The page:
Millennials, the largest generation in the U.S. workforce, often evaluate jobs based on technology-driven criteria that rarely occurred to previous generations. Federal agencies are trying to accommodate these under-40 workers with badly needed tech skills.
But along the way, agencies and workers might also be compromising something more important: security.
Federal executive branch civilian agencies reported more than 35,000 cyber incidents in 2017, according to the Government Accountability Office. That number will rise if agencies do not secure the endpoint devices that workers like to use.
A 2018 CyberScoop/FedScoop and Samsung survey found 33 percent of federal workers rely on personal laptops, 49 percent rely on personal smartphones, and 74 percent use personal tablets.
Feds Need to Admit They Have an Endpoint Security Problem
The private sector has been investing in new equipment with built-in security features for some time. But government agencies, according to a recent GAO report, spend 80 percent of their IT money on the operation and maintenance of legacy systems.
This approach must stop. The cost of a cyberattack now — both in dollars and in the potential damage to critical infrastructure — far outweighs any added investment in better endpoint technology. So, what should government agencies do to get ahead of this challenge?
First, admit there is a cybersecurity problem. Secure agencies take meaningful strides to accommodate, locate and protect devices connected to their workforce. An initial step toward solving this problem would be to conduct a comprehensive audit to determine what devices are accessing the network, where they are located and how secure they might be.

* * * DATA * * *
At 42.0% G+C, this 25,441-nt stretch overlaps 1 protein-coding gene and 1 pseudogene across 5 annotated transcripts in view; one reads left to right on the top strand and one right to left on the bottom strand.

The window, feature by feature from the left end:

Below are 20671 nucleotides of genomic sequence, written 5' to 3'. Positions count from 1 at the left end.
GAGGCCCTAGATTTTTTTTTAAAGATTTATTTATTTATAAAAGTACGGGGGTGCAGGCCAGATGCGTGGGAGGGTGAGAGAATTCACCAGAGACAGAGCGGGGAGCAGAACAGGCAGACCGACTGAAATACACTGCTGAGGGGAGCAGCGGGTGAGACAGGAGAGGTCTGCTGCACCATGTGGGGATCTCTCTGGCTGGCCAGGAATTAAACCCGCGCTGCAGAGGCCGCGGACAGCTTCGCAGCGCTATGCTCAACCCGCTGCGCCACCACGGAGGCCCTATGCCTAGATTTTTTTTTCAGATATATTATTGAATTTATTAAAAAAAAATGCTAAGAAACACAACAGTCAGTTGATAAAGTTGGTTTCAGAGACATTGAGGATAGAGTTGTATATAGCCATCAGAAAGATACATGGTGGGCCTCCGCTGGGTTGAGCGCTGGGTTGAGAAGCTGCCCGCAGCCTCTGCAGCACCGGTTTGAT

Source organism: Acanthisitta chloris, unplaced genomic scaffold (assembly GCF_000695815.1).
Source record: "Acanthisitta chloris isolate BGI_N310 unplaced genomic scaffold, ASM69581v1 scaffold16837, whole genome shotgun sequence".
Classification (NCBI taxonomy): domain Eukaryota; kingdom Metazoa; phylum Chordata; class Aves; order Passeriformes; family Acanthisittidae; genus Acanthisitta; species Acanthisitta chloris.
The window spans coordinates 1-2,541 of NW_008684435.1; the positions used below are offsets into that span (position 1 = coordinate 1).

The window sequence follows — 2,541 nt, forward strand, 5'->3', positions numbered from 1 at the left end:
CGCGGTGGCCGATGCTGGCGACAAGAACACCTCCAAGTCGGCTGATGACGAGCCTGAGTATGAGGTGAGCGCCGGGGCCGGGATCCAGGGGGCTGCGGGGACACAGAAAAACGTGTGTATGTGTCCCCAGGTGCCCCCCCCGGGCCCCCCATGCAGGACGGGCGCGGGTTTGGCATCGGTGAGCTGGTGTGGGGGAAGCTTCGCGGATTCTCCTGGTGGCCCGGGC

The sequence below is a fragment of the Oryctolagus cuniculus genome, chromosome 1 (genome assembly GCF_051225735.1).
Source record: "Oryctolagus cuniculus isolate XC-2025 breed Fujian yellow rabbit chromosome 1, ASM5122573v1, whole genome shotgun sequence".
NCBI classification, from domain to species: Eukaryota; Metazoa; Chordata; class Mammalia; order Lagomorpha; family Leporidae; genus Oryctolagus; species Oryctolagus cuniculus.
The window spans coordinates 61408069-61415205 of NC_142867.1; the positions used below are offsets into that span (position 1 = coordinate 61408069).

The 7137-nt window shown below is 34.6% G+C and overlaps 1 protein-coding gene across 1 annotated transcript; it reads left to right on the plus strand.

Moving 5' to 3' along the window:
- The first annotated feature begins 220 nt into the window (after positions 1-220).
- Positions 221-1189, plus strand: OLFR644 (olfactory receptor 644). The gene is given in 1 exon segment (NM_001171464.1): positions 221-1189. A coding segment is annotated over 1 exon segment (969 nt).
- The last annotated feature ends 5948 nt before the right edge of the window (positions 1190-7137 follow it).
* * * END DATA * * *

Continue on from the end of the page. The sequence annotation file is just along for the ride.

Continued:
Next, agencies can try to change their mindset about cybersecurity; improving cybersecurity readiness involves thinking like an IT security pro.
Security professionals talk about the importance of layered fortification, or “defense in depth.” This means applying protection across the entire stack — the system, network, application and transmission levels. Miss one, and an infrastructure’s private data is open to attack.
Unfortunately, cybersecurity is often an afterthought in technology purchases. Much-needed safeguards aren’t added until later in the form of anti-virus, firewalls and other limited solutions.
The key is to put security ahead of all other purchasing considerations. If an endpoint device isn’t secure at its core, it shouldn’t be allowed to touch the network. Ultimately, an endpoint purchase is a security decision.
Employ the Latest Security Technologies
Finally, load up on security features for endpoints. If a hacker modifies a lightly protected computer’s BIOS — the basic input/output system that enables the computer to start before an operating system gets going — he or she can seize control and use the computer to penetrate agency networks.
Prioritizing endpoint devices with an array of protective measures is an important step in security protocol. This would include automated threat monitoring, configuration maintenance, and attack detection and remediation.
Devices should also include integrated features (beyond traditional anti-virus software) that recognize when malware has been launched on a device from an infected website. These programs sniff out threats and isolate them in virtual containers where they cannot harm a network.
Whatever approach an organization takes, it must accept the need for change and embrace the idea that every technology decision is a security decision. The cybersecurity challenge isn’t getting easier, especially with the rise of a mobile workforce and so many people working remotely.